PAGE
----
Twarz is a fiction based on two true stories. Does a city Świebodzin tells you something? This is where the highest statue of Jesus Christ was built and it’s the main background of the events. Jacek (Mateusz Kościukiewicz) lives in a small village (the movie doesn’t refer to the Świebodzin directly) and works on the construction of the statue. He still lives with his parents and grandparens as well as his sister, brother-in-law and nephew. He’s in a happy relationship, in love with a girl from a neighbouring village, and driven by his belief in define his own lifestyle. His positive attitude annoys the family. We see it during a really great Christmas scene and wishes which he gets from everyone. The scene is nothing more than the Polish reality: you need to share your wishes with everyone and sometimes you say or receive “the standards” like “be healthy, get married, get a child”. Meaningful is also the scene discussing Jacek’s idea about emigration. Since Poland joined EU in 2014 a lot of Poles emigrated and this is reference to this situation.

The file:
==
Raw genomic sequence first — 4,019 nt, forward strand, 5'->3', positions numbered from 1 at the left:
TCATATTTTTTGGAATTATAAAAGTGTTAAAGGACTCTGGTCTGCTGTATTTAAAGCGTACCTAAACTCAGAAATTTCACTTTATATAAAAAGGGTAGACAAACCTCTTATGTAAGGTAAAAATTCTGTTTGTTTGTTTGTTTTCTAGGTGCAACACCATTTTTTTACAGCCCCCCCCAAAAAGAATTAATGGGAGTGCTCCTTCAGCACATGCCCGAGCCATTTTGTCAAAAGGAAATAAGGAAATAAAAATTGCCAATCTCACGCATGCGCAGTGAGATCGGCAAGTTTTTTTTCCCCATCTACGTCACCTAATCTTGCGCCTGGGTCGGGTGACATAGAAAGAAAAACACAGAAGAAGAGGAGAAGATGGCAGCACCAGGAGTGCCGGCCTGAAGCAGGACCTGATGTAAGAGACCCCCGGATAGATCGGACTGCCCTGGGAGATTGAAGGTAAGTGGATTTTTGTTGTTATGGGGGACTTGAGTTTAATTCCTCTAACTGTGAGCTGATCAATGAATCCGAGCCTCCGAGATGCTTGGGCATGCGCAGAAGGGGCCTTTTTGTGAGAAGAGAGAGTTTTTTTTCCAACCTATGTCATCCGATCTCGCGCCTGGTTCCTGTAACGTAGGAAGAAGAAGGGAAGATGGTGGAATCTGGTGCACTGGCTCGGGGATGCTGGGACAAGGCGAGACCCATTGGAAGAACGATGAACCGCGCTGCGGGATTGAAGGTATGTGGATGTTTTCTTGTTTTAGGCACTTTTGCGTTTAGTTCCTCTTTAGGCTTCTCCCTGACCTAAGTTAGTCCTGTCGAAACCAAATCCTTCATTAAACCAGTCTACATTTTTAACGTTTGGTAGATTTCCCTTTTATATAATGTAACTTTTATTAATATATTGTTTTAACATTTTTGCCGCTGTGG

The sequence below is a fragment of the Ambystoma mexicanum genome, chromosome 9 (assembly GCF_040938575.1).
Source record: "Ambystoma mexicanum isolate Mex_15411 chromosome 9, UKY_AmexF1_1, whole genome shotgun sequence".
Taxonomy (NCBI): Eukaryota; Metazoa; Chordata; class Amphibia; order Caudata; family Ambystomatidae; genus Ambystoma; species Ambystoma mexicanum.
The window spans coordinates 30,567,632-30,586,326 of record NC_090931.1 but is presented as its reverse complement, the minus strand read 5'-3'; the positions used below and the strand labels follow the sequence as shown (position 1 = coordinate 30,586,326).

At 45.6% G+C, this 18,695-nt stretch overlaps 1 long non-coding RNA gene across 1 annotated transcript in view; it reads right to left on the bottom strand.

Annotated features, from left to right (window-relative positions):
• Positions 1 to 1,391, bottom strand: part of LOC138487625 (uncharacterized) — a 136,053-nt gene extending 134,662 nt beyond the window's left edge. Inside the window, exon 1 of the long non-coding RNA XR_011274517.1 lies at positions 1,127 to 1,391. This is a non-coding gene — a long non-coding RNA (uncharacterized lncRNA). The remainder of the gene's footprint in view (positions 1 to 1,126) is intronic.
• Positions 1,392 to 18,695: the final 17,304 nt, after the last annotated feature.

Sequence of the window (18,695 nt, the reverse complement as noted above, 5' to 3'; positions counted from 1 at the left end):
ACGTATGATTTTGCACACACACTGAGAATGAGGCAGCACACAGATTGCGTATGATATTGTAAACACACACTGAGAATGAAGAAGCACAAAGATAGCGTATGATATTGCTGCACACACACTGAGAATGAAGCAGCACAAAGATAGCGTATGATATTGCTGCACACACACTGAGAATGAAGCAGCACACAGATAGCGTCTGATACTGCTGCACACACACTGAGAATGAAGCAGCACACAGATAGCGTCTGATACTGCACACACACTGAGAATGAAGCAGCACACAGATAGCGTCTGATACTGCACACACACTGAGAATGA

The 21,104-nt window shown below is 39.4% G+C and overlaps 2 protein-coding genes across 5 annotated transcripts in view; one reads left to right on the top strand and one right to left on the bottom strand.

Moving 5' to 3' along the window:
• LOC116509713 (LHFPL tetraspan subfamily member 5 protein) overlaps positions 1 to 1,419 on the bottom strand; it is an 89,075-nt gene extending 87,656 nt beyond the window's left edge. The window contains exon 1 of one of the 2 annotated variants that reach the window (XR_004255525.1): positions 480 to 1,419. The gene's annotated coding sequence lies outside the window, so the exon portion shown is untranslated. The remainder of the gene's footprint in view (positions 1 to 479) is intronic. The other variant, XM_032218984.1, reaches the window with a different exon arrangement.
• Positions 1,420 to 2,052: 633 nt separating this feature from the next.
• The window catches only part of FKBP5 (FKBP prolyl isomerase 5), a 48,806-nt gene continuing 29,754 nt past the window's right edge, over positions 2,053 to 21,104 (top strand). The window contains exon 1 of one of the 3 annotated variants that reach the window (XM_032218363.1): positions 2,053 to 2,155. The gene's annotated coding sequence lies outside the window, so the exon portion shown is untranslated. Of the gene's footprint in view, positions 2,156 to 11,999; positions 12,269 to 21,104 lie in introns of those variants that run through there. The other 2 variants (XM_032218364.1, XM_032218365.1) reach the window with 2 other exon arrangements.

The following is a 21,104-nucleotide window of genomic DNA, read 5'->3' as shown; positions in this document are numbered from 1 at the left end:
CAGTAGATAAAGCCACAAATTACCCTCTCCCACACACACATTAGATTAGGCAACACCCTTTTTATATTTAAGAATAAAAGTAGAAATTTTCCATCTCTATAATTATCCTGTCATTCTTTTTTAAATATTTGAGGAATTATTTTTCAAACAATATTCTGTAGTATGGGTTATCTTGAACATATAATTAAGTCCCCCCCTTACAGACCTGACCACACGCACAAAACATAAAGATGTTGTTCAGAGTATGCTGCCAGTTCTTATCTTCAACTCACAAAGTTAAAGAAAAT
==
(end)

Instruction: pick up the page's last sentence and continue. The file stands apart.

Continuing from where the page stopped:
Jacek’s belief in good life will be put to the test as he suffers from severe accident. As a result he undergoes series of complicated operations with a goal of transplanting the face. The doctors succeed and Jacek needs to adjust to his new life. This is the second true story the movie was based on. Szumowska and her cinematographer, Michał Englert, were inspired by the first face transplantation in Poland made for Grzegorz Galasiński. He agreed to talk with Szumowska and Englert, who also inspired their screenplay in some way. Thus for example the help which Jacek gets from his sister is based on a real relationship between Galasiński and his sister.